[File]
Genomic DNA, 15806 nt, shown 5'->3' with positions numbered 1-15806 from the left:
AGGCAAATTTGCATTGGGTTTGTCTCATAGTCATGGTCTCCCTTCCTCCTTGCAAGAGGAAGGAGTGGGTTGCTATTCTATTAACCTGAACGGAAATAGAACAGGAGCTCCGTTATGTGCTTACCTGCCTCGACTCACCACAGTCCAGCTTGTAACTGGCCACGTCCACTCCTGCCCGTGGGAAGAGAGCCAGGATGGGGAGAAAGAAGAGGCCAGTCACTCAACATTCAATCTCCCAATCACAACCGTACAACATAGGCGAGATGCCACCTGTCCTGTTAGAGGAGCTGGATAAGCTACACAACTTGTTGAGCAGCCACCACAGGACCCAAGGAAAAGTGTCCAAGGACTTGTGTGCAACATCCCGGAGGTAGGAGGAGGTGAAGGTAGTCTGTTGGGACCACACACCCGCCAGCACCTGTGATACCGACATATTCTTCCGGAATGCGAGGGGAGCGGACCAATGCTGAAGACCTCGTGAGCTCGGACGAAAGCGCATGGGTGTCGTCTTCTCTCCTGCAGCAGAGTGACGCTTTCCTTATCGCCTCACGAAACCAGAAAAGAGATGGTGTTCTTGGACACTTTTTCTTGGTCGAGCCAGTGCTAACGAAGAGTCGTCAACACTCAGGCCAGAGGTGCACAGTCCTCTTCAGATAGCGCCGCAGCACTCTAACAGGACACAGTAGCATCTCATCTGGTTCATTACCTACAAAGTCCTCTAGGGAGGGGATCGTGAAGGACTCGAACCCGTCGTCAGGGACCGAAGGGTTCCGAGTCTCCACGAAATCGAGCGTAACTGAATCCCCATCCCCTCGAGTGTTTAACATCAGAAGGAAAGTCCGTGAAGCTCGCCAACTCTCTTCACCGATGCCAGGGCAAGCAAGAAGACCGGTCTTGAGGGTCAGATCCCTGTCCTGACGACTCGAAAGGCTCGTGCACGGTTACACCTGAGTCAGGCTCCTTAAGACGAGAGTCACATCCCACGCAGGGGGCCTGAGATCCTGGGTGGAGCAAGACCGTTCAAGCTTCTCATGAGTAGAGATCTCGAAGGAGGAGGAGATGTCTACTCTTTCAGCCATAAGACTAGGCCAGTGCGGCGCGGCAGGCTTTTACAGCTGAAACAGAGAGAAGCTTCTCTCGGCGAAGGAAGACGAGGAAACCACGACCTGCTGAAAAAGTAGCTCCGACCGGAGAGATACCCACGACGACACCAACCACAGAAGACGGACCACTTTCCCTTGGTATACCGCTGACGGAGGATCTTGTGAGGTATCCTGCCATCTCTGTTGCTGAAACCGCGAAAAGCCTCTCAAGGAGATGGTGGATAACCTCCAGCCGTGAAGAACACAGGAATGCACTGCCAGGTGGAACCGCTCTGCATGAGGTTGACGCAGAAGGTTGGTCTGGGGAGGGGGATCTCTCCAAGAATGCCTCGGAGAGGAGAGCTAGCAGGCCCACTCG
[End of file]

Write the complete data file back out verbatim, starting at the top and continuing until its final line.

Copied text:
Genomic DNA, 15806 nt, shown 5'->3' with positions numbered 1-15806 from the left:
AGGCAAATTTGCATTGGGTTTGTCTCATAGTCATGGTCTCCCTTCCTCCTTGCAAGAGGAAGGAGTGGGTTGCTATTCTATTAACCTGAACGGAAATAGAACAGGAGCTCCGTTATGTGCTTACCTGCCTCGACTCACCACAGTCCAGCTTGTAACTGGCCACGTCCACTCCTGCCCGTGGGAAGAGAGCCAGGATGGGGAGAAAGAAGAGGCCAGTCACTCAACATTCAATCTCCCAATCACAACCGTACAACATAGGCGAGATGCCACCTGTCCTGTTAGAGGAGCTGGATAAGCTACACAACTTGTTGAGCAGCCACCACAGGACCCAAGGAAAAGTGTCCAAGGACTTGTGTGCAACATCCCGGAGGTAGGAGGAGGTGAAGGTAGTCTGTTGGGACCACACACCCGCCAGCACCTGTGATACCGACATATTCTTCCGGAATGCGAGGGGAGCGGACCAATGCTGAAGACCTCGTGAGCTCGGACGAAAGCGCATGGGTGTCGTCTTCTCTCCTGCAGCAGAGTGACGCTTTCCTTATCGCCTCACGAAACCAGAAAAGAGATGGTGTTCTTGGACACTTTTTCTTGGTCGAGCCAGTGCTAACGAAGAGTCGTCAACACTCAGGCCAGAGGTGCACAGTCCTCTTCAGATAGCGCCGCAGCACTCTAACAGGACACAGTAGCATCTCATCTGGTTCATTACCTACAAAGTCCTCTAGGGAGGGGATCGTGAAGGACTCGAACCCGTCGTCAGGGACCGAAGGGTTCCGAGTCTCCACGAAATCGAGCGTAACTGAATCCCCATCCCCTCGAGTGTTTAACATCAGAAGGAAAGTCCGTGAAGCTCGCCAACTCTCTTCACCGATGCCAGGGCAAGCAAGAAGACCGGTCTTGAGGGTCAGATCCCTGTCCTGACGACTCGAAAGGCTCGTGCACGGTTACACCTGAGTCAGGCTCCTTAAGACGAGAGTCACATCCCACGCAGGGGGCCTGAGATCCTGGGTGGAGCAAGACCGTTCAAGCTTCTCATGAGTAGAGATCTCGAAGGAGGAGGAGATGTCTACTCTTTCAGCCATAAGACTAGGCCAGTGCGGCGCGGCAGGCTTTTACAGCTGAAACAGAGAGAAGCTTCTCTCGGCGAAGGAAGACGAGGAAACCACGACCTGCTGAAAAAGTAGCTCCGACCGGAGAGATACCCACGACGACACCAACCACAGAAGACGGACCACTTTCCCTTGGTATACCGCTGACGGAGGATCTTGTGAGGTATCCTGCCATCTCTGTTGCTGAAACCGCGAAAAGCCTCTCAAGGAGATGGTGGATAACCTCCAGCCGTGAAGAACACAGGAATGCACTGCCAGGTGGAACCGCTCTGCATGAGGTTGACGCAGAAGGTTGGTCTGGGGAGGGGGATCTCTCCAAGAATGCCTCGGAGAGGAGAGCTAGCAGGCCCACTCG